UAW lawsuit fights GM’s use of temps in Fort Wayne
The United Autoworkers Union has filed a lawsuit against General Motors, saying the automaker continues using temporary workers at its plant in Fort Wayne, Ind. instead of filling those jobs with some of the 690 union members who have been laid off from the GM Assembly Plant in Lordstown.
The United Autoworkers Union has filed a lawsuit against General Motors, saying the automaker continues using temporary workers at its plant in Fort Wayne, Ind. instead of filling those jobs with some of the 690 "seniority employee" union members who have been laid off from the GM Assembly Plant here.
The civil lawsuit, filed Wednesday in U.S. District Court in Youngstown, claims that GM is in violation of a memorandum of understanding with the UAW allowing GM to hire temporary employees from May 31 through Aug. 31, 2018, to support the launch of a new pickup truck at the Fort Wayne Assembly Plant. Alleging breach of contract, the UAW is asking the court to order GM to stop using the temporary employees in Fort Wayne and transfer union members to the plant.
According to the suit, obtained by The Vindicator’s broadcast partner 21-WFMJ-TV, GM continued the use the temporary workers even though the union rejected a request to extend the temporary employment until the end of February this year.
The union said it did offer to allow the temporary employees to work until the end of December if GM would agree to submit a plan to eliminate the temporary group by then and transfer senior union members to Fort Wayne.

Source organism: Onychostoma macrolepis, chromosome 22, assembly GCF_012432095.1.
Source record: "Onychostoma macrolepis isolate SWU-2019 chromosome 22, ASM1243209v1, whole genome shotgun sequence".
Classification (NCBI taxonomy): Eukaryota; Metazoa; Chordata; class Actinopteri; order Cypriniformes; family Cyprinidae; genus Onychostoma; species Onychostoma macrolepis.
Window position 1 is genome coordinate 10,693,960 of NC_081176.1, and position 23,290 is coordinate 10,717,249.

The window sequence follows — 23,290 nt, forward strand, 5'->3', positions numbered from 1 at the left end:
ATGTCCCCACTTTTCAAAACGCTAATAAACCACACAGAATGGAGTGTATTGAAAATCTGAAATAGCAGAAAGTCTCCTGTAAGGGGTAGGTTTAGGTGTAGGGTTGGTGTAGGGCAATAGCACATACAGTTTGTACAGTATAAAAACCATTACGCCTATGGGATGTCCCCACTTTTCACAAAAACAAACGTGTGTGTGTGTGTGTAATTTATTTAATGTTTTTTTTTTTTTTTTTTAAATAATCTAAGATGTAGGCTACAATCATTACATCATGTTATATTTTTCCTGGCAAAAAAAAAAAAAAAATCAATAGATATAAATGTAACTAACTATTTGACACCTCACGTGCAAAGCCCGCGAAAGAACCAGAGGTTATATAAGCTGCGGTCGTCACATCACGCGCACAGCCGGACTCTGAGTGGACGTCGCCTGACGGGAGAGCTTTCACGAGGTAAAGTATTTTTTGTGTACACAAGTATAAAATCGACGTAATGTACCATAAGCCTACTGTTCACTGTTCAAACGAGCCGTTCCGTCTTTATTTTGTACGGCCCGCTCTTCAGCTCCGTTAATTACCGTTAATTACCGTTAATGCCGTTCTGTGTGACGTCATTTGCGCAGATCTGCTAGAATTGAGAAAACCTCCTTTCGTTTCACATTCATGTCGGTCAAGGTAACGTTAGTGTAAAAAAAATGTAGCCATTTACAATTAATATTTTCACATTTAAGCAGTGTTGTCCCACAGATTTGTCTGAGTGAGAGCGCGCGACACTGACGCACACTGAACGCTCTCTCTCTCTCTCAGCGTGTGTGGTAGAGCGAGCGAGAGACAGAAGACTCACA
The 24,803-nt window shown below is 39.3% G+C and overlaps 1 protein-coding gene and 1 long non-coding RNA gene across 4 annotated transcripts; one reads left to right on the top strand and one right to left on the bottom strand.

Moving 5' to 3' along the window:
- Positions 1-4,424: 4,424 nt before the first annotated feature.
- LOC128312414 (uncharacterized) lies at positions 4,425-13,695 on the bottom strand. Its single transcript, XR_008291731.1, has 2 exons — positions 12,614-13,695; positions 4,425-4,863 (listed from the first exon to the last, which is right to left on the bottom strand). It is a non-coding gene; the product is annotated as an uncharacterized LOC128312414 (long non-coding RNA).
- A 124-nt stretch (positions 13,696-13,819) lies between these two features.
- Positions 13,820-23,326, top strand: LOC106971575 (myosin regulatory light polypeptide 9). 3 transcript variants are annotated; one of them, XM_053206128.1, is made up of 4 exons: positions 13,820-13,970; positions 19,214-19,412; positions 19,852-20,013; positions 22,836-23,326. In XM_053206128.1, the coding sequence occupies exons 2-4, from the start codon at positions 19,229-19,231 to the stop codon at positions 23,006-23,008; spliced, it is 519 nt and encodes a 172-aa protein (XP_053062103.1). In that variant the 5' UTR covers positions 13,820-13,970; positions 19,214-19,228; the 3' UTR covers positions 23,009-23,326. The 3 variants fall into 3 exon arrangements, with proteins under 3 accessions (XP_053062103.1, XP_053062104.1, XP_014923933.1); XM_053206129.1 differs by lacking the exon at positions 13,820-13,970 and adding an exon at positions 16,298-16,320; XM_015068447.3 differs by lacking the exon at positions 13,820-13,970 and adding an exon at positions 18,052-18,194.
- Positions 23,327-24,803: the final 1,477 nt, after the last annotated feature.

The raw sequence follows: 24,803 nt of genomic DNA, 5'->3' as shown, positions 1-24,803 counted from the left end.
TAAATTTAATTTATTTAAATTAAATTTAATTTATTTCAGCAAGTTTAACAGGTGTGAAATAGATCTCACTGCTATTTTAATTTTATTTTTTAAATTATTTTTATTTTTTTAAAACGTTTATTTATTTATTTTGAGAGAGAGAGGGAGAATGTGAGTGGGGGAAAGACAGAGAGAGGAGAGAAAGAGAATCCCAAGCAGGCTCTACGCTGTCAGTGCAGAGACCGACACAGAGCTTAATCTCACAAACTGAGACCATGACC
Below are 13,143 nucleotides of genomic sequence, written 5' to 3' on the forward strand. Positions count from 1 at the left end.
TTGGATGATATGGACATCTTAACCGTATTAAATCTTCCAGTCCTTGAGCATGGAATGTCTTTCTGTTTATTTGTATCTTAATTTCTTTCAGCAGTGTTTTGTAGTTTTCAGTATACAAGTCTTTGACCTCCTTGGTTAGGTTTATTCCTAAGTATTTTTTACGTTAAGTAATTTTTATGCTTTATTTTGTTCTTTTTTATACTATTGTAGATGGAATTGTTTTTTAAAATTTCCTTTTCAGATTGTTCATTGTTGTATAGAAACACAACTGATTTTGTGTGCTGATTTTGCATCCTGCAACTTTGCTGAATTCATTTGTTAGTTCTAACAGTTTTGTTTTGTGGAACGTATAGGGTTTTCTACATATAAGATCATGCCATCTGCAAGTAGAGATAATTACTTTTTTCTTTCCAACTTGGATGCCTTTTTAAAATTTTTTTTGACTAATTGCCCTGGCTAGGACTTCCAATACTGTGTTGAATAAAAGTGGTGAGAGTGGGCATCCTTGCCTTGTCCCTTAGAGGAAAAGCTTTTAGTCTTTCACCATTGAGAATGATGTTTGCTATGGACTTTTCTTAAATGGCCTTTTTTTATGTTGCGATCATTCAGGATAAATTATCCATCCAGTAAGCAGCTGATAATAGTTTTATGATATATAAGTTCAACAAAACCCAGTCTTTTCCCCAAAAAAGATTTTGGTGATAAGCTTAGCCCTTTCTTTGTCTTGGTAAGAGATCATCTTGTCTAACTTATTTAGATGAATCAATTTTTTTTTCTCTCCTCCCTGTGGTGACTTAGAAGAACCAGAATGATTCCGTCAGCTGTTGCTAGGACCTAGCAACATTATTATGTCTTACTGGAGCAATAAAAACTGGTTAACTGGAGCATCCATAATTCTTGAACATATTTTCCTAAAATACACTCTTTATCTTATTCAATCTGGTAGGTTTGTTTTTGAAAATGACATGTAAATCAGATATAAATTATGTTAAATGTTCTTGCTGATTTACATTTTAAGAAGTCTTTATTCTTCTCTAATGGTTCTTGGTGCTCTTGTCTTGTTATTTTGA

The UAW says GM responded with a plan that wouldn’t eliminate the temporary workers until May 2019.
The union rejected the proposal and gave GM until the end of this past November to replace the temporary workers with UAW members.
The lawsuit says GM continues to use temporary workers in Fort Wayne while many of the 690 seniority employees laid off in Lordstown have applied for jobs there.
GM has not yet filed a response to the UAW lawsuit.
General Motors, which already cut two shifts at its Lordstown operation, announced last year that it would stop making the Chevrolet Cruze at the plant this coming March and had no plans to replace production with another vehicle. Closure of the plant would mean the loss of another 1,600 jobs.
Attempts to reach Dave Green, president of UAW Local 1112 at the GM Lordstown Complex, for comment were unsuccessful.
In addition to Lordstown, GM said it intended to close two more plants by the end of this year. Local UAW leaders have signaled their desire to make those plant closings an issue in negotiations for a new labor agreement which begin this fall.